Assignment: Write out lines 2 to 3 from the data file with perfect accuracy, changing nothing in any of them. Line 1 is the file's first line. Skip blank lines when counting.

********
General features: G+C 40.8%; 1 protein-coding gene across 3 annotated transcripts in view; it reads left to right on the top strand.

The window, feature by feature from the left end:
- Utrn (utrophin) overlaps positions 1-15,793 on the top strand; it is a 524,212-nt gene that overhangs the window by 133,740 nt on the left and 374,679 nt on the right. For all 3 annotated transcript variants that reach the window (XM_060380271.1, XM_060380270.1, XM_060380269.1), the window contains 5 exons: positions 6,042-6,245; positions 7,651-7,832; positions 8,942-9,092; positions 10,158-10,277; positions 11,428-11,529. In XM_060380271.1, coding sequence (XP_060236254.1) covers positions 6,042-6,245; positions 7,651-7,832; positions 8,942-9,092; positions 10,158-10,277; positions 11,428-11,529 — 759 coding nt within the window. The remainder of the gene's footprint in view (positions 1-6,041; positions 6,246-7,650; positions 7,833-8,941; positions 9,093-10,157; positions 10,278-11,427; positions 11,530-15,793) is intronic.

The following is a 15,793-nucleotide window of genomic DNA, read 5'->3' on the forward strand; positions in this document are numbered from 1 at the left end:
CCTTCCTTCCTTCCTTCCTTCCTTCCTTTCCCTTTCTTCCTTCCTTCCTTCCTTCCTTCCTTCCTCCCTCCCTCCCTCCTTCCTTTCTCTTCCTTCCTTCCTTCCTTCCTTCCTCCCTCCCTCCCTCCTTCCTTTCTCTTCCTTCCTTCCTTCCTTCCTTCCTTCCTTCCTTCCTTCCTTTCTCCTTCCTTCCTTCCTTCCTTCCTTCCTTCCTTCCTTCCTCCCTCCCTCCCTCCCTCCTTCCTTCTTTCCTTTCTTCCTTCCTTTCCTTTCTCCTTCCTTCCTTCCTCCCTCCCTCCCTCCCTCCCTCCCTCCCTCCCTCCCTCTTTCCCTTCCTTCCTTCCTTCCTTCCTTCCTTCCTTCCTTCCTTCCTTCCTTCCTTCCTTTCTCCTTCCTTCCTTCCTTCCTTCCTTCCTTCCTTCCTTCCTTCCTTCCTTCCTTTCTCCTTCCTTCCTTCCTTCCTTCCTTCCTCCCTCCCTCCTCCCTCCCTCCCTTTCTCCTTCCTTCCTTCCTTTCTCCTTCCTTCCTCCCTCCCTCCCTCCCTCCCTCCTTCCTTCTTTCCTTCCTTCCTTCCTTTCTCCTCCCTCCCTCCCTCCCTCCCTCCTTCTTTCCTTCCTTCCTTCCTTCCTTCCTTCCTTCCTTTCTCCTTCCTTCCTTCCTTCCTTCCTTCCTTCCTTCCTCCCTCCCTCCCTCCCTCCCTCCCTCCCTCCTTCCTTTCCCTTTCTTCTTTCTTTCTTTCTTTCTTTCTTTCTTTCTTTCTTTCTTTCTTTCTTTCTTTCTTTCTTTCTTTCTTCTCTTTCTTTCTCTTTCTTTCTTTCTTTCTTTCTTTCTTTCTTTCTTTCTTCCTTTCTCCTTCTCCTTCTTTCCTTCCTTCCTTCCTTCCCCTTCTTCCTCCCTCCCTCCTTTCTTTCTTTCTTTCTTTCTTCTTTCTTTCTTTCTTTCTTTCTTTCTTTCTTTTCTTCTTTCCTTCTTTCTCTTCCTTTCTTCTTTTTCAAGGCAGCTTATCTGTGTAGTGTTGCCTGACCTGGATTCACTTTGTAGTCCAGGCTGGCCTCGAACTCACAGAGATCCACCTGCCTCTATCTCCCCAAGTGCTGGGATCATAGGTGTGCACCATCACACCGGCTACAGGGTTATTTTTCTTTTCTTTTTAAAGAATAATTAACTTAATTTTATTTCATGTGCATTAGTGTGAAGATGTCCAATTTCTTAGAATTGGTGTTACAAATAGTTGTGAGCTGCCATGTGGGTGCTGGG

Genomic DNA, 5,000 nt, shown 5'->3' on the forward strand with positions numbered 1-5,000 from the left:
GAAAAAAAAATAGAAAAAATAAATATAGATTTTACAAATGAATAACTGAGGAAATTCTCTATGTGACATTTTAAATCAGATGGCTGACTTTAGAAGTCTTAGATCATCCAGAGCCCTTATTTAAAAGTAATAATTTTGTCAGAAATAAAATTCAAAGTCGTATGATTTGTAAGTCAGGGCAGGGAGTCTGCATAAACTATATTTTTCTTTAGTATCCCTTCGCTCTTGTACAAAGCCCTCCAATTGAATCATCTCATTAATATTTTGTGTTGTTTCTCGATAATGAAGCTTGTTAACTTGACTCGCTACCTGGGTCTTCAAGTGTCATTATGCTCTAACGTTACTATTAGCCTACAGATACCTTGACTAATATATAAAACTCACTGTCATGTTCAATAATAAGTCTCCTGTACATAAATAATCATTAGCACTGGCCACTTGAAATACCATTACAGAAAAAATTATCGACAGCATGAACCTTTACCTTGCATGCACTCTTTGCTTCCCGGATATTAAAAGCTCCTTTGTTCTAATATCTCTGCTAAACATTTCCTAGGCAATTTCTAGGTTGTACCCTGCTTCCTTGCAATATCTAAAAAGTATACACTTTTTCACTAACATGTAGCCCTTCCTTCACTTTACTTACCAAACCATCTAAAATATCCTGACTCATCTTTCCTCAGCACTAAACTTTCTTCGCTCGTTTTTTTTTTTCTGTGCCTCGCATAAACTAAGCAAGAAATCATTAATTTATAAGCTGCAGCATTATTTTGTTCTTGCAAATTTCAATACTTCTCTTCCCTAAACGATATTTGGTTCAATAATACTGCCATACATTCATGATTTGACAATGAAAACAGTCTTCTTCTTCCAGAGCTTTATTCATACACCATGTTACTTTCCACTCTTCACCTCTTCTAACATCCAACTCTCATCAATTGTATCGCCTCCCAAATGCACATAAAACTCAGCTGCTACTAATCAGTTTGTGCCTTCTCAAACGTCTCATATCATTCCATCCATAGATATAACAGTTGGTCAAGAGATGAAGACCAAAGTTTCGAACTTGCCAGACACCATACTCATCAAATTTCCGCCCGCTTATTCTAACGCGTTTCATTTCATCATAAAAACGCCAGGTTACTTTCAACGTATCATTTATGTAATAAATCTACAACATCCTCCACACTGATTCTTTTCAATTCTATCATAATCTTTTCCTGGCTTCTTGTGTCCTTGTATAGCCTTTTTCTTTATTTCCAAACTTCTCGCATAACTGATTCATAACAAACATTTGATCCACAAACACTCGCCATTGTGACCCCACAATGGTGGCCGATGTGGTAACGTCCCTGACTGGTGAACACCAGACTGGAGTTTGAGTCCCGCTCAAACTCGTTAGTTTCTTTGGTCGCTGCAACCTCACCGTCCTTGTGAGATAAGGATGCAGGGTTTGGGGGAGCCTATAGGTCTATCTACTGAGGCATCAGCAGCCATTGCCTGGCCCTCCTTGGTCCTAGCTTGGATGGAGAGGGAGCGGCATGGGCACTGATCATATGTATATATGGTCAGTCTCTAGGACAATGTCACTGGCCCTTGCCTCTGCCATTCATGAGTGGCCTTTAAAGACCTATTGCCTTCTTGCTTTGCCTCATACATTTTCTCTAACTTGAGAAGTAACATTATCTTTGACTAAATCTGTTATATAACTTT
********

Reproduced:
The window, feature by feature from the left end:
- Utrn (utrophin) overlaps positions 1-15,793 on the top strand; it is a 524,212-nt gene that overhangs the window by 133,740 nt on the left and 374,679 nt on the right. For all 3 annotated transcript variants that reach the window (XM_060380271.1, XM_060380270.1, XM_060380269.1), the window contains 5 exons: positions 6,042-6,245; positions 7,651-7,832; positions 8,942-9,092; positions 10,158-10,277; positions 11,428-11,529. In XM_060380271.1, coding sequence (XP_060236254.1) covers positions 6,042-6,245; positions 7,651-7,832; positions 8,942-9,092; positions 10,158-10,277; positions 11,428-11,529 — 759 coding nt within the window. The remainder of the gene's footprint in view (positions 1-6,041; positions 6,246-7,650; positions 7,833-8,941; positions 9,093-10,157; positions 10,278-11,427; positions 11,530-15,793) is intronic.